There’s a very thin line for filmmakers between a passion project and a vanity project, and it’s a line that only gets slimmer when you choose to produce, write, direct, and star in your long-gestating piece. It’s also a line that Warren Beatty crosses the second that Rules Don’t Apply starts, making for one of the most tonally confused and misguided films I’ve seen in years. Beatty has had this story about Howard Hughes (who Beatty himself plays) in the works for decades, which makes sense, given how out of touch and dated the whole thing feels. Whereas films like Hail Caesar and Jackie this year have brought the ‘50s and ‘60s to excitingly relevant life, Rules Don’t Apply plays like a low-rent movie from the era in which it is set.
Hughes takes a supporting role in this story, which finds the equally alliteratively named Marla Mabrey (Lily Collins) and Frank Forbes (Alden Ehrenreich) blossoming a romance in early ‘60s Hollywood. Marla is an actress under contract at Hughes’ RKO pictures, with everything she needs bought and paid for by the studio, despite the fact that she’s never met Hughes and hasn’t even been brought in for her promised screen test. Frank also works for Hughes, but as a driver, so is under strict orders (which are repeated ad nauseam) to not engage in any sort of relations with the actresses.
Yet, inevitably, Frank and Marla’s connection is so strong that they decide that those rules don’t apply to them. In these earlier stages of the film, the romance is sweet enough, though the stakes never feel very high and the jokes don’t land, especially an extended gag about premature ejaculation that would struggle to fit into even a far baudier film. Trundling along with these problems, Rules Don’t Apply seems like it’s going to be a forgettable but functional period-piece comedy. Then, a scene in the middle that is so hideously misjudged in its content and implications tips the whole thing into a deep chasm of awful from which it can never emerge.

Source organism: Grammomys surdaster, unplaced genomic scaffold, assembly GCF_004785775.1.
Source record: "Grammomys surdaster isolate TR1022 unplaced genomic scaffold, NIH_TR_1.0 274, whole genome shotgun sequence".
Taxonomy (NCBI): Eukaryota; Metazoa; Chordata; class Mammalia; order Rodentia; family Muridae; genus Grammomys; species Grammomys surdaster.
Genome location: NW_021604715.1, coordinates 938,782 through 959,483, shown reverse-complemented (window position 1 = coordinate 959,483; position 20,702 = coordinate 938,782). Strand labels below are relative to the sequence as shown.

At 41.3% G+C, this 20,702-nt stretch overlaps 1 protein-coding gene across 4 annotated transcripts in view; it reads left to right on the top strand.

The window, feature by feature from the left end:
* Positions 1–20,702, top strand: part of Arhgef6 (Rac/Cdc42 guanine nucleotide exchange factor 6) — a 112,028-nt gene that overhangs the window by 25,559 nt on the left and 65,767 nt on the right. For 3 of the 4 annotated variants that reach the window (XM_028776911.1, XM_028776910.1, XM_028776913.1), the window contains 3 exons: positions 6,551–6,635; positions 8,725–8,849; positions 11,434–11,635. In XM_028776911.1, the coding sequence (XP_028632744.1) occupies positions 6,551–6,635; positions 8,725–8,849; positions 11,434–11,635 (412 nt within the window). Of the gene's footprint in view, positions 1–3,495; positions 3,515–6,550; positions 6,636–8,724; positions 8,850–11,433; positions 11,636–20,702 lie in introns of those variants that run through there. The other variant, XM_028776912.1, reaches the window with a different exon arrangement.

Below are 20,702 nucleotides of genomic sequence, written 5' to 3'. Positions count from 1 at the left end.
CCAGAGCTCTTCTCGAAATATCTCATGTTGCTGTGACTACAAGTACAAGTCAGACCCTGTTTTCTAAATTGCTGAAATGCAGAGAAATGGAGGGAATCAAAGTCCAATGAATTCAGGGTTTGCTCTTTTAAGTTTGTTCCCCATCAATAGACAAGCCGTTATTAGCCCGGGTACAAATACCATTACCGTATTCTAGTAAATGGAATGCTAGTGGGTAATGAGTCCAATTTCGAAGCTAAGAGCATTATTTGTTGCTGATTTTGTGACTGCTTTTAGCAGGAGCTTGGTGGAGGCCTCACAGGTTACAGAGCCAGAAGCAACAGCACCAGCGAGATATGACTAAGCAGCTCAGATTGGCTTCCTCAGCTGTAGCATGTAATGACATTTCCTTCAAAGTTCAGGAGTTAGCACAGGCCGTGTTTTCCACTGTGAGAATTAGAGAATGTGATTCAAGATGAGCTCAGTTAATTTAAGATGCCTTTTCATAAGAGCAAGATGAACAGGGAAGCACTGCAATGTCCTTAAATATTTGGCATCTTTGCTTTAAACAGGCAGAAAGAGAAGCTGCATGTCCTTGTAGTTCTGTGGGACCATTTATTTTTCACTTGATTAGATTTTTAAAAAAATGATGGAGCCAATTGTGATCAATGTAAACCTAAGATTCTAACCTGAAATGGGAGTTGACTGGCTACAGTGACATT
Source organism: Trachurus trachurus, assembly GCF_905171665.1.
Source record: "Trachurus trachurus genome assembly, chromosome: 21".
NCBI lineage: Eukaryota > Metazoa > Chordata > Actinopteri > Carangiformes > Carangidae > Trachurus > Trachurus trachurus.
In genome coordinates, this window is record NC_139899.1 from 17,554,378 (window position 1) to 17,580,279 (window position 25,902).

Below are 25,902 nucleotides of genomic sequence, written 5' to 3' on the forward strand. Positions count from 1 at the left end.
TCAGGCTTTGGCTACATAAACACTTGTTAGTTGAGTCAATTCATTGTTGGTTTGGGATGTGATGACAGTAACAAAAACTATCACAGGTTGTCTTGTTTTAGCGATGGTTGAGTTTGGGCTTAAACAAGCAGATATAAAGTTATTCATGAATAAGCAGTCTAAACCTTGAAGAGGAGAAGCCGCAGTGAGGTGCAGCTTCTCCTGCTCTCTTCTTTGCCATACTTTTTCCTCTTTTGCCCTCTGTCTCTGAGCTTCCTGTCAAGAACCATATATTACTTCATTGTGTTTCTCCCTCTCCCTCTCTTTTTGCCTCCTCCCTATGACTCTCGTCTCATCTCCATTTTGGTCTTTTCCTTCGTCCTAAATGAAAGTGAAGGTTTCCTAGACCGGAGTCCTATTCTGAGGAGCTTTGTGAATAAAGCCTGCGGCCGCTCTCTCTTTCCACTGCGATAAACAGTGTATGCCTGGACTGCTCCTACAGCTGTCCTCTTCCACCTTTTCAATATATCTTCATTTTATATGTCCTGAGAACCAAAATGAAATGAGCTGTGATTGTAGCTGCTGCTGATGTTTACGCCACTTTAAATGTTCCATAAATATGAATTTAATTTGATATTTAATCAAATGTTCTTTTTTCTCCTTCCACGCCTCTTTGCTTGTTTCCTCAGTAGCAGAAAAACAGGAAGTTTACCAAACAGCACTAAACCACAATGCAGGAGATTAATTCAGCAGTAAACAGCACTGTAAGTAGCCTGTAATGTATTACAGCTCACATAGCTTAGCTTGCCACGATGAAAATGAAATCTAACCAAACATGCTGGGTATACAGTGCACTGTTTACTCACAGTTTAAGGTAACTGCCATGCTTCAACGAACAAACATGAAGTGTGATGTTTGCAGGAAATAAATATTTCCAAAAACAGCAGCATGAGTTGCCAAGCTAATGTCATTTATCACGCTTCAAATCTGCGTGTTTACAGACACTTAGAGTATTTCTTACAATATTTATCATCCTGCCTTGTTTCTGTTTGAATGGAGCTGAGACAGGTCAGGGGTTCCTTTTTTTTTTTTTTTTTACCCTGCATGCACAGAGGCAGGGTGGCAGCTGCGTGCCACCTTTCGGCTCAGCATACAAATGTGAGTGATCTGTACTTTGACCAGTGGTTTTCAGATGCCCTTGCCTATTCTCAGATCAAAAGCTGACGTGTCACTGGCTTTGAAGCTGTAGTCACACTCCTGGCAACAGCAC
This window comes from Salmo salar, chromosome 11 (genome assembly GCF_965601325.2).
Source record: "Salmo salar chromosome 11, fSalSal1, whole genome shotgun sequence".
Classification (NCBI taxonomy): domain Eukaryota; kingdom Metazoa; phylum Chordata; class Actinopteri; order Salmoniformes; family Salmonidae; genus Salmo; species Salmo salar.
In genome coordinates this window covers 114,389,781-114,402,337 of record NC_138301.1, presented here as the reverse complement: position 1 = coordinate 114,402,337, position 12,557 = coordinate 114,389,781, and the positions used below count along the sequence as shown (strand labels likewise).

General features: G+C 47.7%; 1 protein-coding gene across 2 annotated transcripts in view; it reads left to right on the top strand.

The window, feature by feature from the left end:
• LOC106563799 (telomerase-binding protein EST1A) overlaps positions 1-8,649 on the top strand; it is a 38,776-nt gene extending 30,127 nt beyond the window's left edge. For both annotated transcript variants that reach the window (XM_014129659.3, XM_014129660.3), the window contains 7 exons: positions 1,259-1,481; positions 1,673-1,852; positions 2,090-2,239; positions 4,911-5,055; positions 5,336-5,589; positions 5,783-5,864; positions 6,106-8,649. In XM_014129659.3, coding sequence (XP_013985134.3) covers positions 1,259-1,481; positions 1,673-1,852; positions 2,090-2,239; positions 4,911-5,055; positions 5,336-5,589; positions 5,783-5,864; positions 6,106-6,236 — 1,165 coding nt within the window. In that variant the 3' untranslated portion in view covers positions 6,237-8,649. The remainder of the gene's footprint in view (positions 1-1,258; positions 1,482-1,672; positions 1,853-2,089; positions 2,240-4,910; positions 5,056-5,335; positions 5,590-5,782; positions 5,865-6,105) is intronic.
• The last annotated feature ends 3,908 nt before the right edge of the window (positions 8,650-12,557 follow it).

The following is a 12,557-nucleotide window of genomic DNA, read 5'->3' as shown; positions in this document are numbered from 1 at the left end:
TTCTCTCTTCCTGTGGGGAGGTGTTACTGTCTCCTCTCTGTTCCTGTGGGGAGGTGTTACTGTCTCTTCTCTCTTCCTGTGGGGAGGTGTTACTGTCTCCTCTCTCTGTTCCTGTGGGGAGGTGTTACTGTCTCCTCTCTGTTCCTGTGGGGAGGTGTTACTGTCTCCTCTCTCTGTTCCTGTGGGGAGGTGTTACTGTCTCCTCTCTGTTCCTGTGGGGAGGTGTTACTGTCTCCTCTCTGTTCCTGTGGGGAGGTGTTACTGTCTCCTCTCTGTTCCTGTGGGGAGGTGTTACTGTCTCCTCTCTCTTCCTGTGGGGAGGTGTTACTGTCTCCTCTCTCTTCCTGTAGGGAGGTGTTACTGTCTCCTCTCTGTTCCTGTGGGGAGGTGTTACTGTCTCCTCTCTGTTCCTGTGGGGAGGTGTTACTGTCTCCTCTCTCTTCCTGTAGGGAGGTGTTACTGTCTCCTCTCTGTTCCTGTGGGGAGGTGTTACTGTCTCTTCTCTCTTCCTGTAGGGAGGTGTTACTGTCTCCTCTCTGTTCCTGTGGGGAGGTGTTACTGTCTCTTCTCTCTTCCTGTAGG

This drastic and dire change of mood is prompted by the eventual on-screen appearance of Hughes. Beatty, in both his writing and performance, cannot decide if Hughes is a genuinely mentally ill man or just wacky. This ambiguity adds a whole extra level of disgust to the aforementioned scene, in which Hughes effectively rapes a near-catatonically drunk Marla (who is at least 40 years his junior), which is played for some sort of laugh. It’s so tone-deaf that it’s hard to believe that it’s a real scene in a high-ish profile 2016 movie, and whenever Beatty returns to the consequences of that evening, the film just digs itself into a deeper and deeper hole.
Even with the legendary Beatty on screen along with a supporting cast including Alec Baldwin, Ed Harris, Annette Bening, Martin Sheen, and many more, the only cast member who actually turns in a good performance is Ehrenreich. The saving grace of the movie, Ehrenreich manages to sell Frank’s transformation from nervous LA newcomer to callously confident deal-maker with subtle changes in every scene, until he’s eventually a character nearly unrecognisable as the one we first met. It’s further proof of the quality of Ehrenreich’s work (after impressing hugely in Hail Caesar), that he can stand out as a shining positive even in what is otherwise an absolute disaster.